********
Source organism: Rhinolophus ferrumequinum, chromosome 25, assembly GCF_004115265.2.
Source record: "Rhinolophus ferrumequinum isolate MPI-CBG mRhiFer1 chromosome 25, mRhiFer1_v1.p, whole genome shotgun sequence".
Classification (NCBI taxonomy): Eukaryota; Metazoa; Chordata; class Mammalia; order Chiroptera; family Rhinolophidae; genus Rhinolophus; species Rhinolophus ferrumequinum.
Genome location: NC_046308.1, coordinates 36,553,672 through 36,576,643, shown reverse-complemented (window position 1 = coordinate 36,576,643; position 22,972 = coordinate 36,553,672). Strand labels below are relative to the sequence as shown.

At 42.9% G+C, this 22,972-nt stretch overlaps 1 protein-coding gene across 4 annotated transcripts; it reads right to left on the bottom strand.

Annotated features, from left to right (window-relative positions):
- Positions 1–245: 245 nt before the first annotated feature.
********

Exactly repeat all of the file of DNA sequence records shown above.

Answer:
Source organism: Rhinolophus ferrumequinum, chromosome 25, assembly GCF_004115265.2.
Source record: "Rhinolophus ferrumequinum isolate MPI-CBG mRhiFer1 chromosome 25, mRhiFer1_v1.p, whole genome shotgun sequence".
Classification (NCBI taxonomy): Eukaryota; Metazoa; Chordata; class Mammalia; order Chiroptera; family Rhinolophidae; genus Rhinolophus; species Rhinolophus ferrumequinum.
Genome location: NC_046308.1, coordinates 36,553,672 through 36,576,643, shown reverse-complemented (window position 1 = coordinate 36,576,643; position 22,972 = coordinate 36,553,672). Strand labels below are relative to the sequence as shown.

At 42.9% G+C, this 22,972-nt stretch overlaps 1 protein-coding gene across 4 annotated transcripts; it reads right to left on the bottom strand.

Annotated features, from left to right (window-relative positions):
- Positions 1–245: 245 nt before the first annotated feature.